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administration adopted affairs American answer appeared appointed army arrived attention authority believe called carried cause character chief circumstances citizens communicated conduct confidence Congress consideration constitution continued course debt departments desire determined directed duty effect equal established event executive existing expected expressed favor feelings force foreign formed France French friends give given hand happiness honor hope House immediately important Indians influence interest laws Legislature less letter liberty majority manner March means measures meet ment mind minister Mount Vernon nature necessary never object occasion opinion opposition party passed peace person Philadelphia political present President principles produced question reason received remain render Representatives resolution respect retirement Secretary Senate sentiments spirit taken tion treaty Union United Washington whole wish
Page 1567 - To borrow money on the credit of the United States : To regulate commerce with foreign nations, and among the several States, and with the Indian tribes : To establish a uniform rule of naturalization, and uniform laws on the subject of bankruptcies throughout the United States: To coin money, regulate the value thereof, and of...
Page 1929 - But the constitution which at any time exists till changed by an explicit and authentic act of the whole people is sacredly obligatory upon all. The very idea of the power and the right of the people to establish government presupposes the duty of every individual to obey the established government.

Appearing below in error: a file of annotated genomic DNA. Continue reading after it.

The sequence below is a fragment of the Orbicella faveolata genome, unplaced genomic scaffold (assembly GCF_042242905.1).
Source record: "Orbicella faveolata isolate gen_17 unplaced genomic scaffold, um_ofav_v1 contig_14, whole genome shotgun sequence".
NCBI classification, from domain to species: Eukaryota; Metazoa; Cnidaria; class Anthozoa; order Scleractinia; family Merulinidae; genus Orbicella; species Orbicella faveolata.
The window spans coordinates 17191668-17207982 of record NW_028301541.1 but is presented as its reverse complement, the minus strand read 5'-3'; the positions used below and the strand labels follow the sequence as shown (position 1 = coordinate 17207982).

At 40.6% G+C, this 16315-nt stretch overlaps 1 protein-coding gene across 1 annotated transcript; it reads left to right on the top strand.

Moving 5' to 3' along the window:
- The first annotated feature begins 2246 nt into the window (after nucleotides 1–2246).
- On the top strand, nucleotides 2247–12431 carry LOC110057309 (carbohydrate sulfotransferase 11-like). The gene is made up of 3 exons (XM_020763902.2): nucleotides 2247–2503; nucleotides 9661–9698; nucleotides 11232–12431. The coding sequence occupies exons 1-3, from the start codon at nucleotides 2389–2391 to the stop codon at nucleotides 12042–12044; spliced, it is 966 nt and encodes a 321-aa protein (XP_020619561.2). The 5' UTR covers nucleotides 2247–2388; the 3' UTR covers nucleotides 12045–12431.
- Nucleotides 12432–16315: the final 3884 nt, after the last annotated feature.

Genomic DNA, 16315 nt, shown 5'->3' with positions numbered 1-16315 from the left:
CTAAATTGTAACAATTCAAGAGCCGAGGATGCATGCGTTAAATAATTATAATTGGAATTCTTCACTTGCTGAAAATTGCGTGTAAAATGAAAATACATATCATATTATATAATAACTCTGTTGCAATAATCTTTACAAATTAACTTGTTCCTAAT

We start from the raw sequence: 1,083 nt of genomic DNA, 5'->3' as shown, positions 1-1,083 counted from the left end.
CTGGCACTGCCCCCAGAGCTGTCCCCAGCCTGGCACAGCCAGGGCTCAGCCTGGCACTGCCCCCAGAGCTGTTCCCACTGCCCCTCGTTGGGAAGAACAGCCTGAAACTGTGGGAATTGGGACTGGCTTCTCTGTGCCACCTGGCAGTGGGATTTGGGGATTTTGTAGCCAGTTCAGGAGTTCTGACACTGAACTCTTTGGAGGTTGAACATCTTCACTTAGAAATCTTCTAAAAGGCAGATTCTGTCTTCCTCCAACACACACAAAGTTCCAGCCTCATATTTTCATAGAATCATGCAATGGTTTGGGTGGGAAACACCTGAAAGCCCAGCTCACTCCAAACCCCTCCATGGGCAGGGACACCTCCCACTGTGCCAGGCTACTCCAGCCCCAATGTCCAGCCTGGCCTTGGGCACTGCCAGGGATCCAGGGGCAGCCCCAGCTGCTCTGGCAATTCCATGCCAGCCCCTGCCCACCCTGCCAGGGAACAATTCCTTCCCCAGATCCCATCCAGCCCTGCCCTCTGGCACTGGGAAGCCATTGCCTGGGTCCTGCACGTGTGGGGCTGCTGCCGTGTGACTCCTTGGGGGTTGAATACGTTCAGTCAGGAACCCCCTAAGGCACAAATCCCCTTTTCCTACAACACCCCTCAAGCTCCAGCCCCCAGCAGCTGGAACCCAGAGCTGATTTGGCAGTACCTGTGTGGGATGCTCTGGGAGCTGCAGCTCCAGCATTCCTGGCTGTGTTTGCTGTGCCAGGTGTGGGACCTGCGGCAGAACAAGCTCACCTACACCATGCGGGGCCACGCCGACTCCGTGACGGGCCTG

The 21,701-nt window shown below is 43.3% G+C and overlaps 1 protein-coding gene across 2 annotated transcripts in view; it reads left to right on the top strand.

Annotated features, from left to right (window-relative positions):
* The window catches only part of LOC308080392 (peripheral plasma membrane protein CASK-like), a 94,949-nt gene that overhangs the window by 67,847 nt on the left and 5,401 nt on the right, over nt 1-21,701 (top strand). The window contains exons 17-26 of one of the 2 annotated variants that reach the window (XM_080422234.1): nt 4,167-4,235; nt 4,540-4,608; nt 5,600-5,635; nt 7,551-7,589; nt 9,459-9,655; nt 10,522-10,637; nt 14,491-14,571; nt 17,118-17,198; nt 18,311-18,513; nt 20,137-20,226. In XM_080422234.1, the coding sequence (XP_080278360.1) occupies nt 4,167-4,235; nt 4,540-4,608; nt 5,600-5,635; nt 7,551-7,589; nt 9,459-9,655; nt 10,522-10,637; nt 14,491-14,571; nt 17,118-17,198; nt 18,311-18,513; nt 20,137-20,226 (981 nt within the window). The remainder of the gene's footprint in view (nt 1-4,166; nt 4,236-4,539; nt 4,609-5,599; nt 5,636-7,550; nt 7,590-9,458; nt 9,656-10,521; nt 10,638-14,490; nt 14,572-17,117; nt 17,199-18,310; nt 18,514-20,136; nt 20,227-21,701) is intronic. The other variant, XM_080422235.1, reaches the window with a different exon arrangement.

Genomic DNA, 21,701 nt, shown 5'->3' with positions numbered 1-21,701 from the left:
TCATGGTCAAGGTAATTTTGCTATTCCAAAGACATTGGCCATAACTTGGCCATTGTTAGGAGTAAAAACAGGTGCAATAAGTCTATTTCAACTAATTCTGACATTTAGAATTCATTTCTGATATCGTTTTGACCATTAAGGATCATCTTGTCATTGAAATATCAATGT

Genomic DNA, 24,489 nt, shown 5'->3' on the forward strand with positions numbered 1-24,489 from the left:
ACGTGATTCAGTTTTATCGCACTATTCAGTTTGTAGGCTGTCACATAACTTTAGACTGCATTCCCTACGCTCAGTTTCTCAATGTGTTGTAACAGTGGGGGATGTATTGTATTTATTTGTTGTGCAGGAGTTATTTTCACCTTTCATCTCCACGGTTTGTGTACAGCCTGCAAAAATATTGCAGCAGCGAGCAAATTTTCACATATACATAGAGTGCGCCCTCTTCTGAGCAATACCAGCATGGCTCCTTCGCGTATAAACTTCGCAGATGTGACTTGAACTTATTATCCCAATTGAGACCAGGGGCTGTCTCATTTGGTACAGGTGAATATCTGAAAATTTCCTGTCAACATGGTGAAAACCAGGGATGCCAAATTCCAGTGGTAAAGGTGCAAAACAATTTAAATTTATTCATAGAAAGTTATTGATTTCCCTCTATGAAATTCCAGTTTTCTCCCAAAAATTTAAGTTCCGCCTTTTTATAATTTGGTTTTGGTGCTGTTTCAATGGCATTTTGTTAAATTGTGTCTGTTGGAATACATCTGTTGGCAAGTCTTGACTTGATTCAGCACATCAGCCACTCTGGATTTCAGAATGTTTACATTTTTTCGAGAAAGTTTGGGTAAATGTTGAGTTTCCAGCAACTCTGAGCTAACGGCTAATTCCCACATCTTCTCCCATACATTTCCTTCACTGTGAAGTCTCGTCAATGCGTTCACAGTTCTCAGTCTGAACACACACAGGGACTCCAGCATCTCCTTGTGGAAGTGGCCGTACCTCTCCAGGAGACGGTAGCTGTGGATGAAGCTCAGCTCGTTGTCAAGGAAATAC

Page 1932 - Thus the policy and the will of one country are subjected to the policy and will of another. There is an opinion that parties, in free countries, are useful checks upon the administration of the government, and serve to keep alive the spirit of liberty.
Page 1575 - Provided that no amendment which may be made prior to the year one thousand eight hundred and eight shall in any manner affect the first and fourth clauses in the ninth section of the first article ; and that no state, without its consent, shall be deprived of its equal suffrage in the Senate.
Page 1925 - Here every portion of our country finds the most commanding motives for carefully guarding and preserving the union of the whole. " The North, in an unrestrained intercourse with the South, protected by the equal laws of a common government, finds in the productions of the latter great additional resources of maritime and commercial enterprize, and precious materials of manufacturing industry.
Page 1606 - And since the preservation of the sacred fire of liberty, and the destiny of the republican model of government, are justly considered as deeply, perhaps as finally, staked on the experiment intrusted to the hands of the American people.
Page 1936 - ... latter, without adequate inducement or justification. It leads also to concessions to the favorite nation of privileges denied to others, which is apt doubly to injure the nation making the concessions, by unnecessarily parting with what ought to have been retained, and by exciting jealousy, ill will, and a disposition to retaliate in the parties from whom equal privileges are withheld...
Page 1934 - Promote then, as an object of primary importance, institutions for the general diffusion of knowledge. In proportion as the structure of a government gives force to public opinion, it is essential that public opinion should be enlightened.
Page 1933 - Of all the dispositions and habits which lead to political prosperity, religion and morality are indispensable supports. In vain would that man claim the tribute of patriotism, who should labor to subvert these great pillars of human happiness, these firmest props of the duties of men and citizens. The mere politician, equally with the pious man, ought to respect and to cherish them. A volume could not trace all their connections with private and public felicity. Let it simply be asked, where is...